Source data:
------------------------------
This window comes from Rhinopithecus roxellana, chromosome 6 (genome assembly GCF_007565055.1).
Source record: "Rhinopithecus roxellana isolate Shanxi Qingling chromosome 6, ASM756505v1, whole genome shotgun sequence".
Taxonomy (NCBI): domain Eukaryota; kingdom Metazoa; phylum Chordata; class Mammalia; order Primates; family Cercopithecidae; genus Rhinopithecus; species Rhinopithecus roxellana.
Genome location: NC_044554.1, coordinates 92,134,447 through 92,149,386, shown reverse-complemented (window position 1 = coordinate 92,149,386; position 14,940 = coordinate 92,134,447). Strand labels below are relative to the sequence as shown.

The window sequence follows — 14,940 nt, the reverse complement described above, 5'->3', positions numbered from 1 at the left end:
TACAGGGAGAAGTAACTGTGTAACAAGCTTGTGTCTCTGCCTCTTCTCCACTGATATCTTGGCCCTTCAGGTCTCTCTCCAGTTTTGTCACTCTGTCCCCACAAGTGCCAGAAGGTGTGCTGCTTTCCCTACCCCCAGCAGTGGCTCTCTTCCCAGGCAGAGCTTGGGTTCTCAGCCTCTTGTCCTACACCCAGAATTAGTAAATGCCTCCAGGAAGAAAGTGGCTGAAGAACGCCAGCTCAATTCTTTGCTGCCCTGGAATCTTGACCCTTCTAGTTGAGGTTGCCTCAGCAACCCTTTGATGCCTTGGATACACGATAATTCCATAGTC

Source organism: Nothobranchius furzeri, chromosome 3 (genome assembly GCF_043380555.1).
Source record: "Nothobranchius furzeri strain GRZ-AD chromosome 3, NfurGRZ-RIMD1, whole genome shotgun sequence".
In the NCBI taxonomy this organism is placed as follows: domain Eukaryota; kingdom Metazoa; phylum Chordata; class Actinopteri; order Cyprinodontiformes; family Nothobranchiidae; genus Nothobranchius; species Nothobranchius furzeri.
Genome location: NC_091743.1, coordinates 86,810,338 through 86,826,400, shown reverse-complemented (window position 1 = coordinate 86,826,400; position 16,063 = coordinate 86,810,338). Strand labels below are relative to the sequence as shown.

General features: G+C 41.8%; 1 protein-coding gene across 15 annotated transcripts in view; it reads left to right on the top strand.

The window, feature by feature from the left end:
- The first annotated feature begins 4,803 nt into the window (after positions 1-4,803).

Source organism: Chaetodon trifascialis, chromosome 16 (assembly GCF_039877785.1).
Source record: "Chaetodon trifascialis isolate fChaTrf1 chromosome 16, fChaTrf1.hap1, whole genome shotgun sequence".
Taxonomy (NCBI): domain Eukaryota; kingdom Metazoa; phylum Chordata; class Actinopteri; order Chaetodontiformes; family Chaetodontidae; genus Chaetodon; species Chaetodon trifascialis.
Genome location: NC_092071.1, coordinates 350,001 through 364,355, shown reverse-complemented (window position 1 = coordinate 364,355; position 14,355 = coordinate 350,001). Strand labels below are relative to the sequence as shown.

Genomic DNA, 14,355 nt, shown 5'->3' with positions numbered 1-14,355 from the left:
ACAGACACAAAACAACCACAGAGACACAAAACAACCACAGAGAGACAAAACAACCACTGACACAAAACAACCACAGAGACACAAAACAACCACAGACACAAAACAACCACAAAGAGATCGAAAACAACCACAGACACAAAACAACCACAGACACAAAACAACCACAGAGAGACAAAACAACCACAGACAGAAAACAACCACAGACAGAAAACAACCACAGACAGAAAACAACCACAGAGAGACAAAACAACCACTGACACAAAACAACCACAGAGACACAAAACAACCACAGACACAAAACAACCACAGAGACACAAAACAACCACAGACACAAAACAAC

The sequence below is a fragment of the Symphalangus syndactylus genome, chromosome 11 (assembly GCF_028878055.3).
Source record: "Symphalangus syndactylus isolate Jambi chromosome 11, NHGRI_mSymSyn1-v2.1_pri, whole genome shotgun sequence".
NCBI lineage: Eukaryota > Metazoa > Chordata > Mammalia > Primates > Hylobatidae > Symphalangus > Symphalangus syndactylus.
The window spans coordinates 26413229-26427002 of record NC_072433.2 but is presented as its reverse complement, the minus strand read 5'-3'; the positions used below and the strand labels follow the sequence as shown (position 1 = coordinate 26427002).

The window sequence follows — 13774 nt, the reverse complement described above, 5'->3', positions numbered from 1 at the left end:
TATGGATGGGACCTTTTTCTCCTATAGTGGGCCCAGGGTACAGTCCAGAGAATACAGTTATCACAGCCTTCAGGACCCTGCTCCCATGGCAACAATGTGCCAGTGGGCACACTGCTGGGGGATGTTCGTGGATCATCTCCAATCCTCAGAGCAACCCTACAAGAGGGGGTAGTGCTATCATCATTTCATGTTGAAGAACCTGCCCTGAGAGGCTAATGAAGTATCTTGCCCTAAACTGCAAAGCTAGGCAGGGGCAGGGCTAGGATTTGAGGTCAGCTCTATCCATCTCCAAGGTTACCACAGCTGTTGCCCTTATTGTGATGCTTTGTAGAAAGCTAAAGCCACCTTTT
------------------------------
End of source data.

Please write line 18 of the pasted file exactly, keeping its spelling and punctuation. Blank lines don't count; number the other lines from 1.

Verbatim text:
Genomic DNA, 14,355 nt, shown 5'->3' with positions numbered 1-14,355 from the left: